In food and beverage production there is often a need for particle removal filtration of liquids and gases, with the goal of achieving high product quality while driving down manufacturing costs. The purpose of this filtration is to remove undesired particles from a fluid to achieve a desired cleanliness level, prevent contaminants from entering a process fluid stream, or adsorb unwanted contaminants.
The proper selection of filtration equipment for particle removal is critical to achieving desired outcomes, while minimizing cost of ownership. There is a large variety of equipment available, ranging from relatively small direct flow filters, sometimes called “dead-end” filters, to crossflow filter systems and other systems for handling higher suspended solids loads.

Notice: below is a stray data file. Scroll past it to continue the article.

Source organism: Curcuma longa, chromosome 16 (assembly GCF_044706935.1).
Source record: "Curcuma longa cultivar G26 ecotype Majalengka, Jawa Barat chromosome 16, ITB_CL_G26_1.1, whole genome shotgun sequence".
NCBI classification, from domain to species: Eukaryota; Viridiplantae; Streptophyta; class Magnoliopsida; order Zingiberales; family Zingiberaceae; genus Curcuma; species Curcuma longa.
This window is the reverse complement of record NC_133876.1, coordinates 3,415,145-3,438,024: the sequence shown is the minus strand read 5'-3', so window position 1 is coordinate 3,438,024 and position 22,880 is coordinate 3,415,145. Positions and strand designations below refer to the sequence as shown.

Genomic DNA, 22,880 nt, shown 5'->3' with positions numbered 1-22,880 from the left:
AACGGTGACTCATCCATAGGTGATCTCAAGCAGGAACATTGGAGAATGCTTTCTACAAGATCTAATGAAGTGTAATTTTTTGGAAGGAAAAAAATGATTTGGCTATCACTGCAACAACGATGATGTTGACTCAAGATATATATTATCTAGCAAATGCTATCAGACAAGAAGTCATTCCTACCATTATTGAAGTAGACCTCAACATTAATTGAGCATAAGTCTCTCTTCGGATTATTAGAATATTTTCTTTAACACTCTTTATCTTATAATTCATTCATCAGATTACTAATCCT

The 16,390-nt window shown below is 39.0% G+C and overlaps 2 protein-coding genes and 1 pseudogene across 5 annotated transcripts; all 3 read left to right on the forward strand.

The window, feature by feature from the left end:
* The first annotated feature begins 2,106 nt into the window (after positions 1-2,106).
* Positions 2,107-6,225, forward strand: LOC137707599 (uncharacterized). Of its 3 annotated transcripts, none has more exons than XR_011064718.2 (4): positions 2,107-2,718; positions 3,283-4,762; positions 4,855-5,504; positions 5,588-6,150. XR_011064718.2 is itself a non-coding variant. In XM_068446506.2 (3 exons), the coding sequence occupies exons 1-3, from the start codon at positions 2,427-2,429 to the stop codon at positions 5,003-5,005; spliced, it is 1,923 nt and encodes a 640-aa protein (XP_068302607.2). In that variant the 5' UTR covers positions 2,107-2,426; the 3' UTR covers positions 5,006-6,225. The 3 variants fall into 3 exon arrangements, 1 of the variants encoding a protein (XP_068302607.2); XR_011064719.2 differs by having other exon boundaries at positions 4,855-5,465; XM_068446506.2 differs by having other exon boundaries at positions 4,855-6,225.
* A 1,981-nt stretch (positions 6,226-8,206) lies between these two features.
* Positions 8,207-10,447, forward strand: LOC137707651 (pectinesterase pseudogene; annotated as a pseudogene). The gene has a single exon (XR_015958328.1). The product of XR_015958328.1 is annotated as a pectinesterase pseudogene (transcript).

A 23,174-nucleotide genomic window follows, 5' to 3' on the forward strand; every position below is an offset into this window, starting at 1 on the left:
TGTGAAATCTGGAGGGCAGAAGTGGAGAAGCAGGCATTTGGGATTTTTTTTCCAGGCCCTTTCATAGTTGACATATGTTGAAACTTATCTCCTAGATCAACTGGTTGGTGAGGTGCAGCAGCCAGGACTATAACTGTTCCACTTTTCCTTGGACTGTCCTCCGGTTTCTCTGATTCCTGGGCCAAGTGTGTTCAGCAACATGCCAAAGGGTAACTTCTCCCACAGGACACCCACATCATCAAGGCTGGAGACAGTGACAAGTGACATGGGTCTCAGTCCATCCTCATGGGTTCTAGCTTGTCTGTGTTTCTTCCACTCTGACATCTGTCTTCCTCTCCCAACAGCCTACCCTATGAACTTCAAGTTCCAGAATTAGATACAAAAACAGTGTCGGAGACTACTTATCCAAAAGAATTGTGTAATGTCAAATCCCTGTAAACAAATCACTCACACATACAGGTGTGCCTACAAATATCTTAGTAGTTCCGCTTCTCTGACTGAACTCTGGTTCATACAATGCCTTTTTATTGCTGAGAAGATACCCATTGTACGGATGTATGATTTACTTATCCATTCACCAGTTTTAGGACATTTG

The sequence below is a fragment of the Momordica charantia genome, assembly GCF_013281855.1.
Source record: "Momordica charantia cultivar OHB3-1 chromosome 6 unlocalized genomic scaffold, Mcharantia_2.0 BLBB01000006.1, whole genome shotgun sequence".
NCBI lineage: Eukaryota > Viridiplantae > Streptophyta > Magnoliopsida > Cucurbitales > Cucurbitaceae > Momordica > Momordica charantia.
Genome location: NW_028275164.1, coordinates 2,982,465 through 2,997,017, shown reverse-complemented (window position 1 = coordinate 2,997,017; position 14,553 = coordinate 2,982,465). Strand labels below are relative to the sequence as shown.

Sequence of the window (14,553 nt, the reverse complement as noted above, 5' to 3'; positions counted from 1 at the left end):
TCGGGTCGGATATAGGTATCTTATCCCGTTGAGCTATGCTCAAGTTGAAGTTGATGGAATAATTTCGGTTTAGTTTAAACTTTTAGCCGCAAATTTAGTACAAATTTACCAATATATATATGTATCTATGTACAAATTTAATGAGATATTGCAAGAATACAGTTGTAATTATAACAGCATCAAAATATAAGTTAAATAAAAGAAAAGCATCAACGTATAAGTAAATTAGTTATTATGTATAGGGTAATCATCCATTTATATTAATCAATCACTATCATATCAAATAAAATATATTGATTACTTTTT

Filters are available with many types of filtration materials, designs, performance characteristics, and separation mechanisms, so much so that their proper selection can seem daunting.
This article focuses on a narrower discussion about particle removal performance in liquids with cartridge and bag filters, i.e. in the microfiltration range of over 0.1 micron, and the filtration mechanisms involved.